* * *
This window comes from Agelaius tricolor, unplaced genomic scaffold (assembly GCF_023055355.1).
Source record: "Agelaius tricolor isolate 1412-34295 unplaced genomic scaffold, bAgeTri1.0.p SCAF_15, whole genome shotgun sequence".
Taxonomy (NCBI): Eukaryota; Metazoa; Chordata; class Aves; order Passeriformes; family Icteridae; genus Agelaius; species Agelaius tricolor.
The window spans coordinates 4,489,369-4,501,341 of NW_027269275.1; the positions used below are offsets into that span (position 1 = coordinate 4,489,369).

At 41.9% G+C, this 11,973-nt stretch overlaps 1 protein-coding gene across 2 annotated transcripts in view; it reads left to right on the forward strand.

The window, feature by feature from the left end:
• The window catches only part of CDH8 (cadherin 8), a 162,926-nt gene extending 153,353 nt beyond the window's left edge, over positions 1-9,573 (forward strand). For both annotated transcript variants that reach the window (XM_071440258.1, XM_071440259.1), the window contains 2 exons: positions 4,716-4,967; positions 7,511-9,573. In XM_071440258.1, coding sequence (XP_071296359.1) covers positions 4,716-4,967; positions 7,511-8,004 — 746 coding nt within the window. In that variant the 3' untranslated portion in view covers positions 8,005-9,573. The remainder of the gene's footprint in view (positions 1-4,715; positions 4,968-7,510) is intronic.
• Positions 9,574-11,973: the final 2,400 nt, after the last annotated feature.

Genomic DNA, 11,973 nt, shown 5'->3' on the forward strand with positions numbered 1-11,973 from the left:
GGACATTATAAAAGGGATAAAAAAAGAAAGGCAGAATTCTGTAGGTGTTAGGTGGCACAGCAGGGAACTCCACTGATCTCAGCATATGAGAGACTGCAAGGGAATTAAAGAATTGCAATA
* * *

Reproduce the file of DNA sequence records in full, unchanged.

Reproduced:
This window comes from Agelaius tricolor, unplaced genomic scaffold (assembly GCF_023055355.1).
Source record: "Agelaius tricolor isolate 1412-34295 unplaced genomic scaffold, bAgeTri1.0.p SCAF_15, whole genome shotgun sequence".
Taxonomy (NCBI): Eukaryota; Metazoa; Chordata; class Aves; order Passeriformes; family Icteridae; genus Agelaius; species Agelaius tricolor.
The window spans coordinates 4,489,369-4,501,341 of NW_027269275.1; the positions used below are offsets into that span (position 1 = coordinate 4,489,369).

At 41.9% G+C, this 11,973-nt stretch overlaps 1 protein-coding gene across 2 annotated transcripts in view; it reads left to right on the forward strand.

The window, feature by feature from the left end:
• The window catches only part of CDH8 (cadherin 8), a 162,926-nt gene extending 153,353 nt beyond the window's left edge, over positions 1-9,573 (forward strand). For both annotated transcript variants that reach the window (XM_071440258.1, XM_071440259.1), the window contains 2 exons: positions 4,716-4,967; positions 7,511-9,573. In XM_071440258.1, coding sequence (XP_071296359.1) covers positions 4,716-4,967; positions 7,511-8,004 — 746 coding nt within the window. In that variant the 3' untranslated portion in view covers positions 8,005-9,573. The remainder of the gene's footprint in view (positions 1-4,715; positions 4,968-7,510) is intronic.
• Positions 9,574-11,973: the final 2,400 nt, after the last annotated feature.

Genomic DNA, 11,973 nt, shown 5'->3' on the forward strand with positions numbered 1-11,973 from the left:
GGACATTATAAAAGGGATAAAAAAAGAAAGGCAGAATTCTGTAGGTGTTAGGTGGCACAGCAGGGAACTCCACTGATCTCAGCATATGAGAGACTGCAAGGGAATTAAAGAATTGCAATA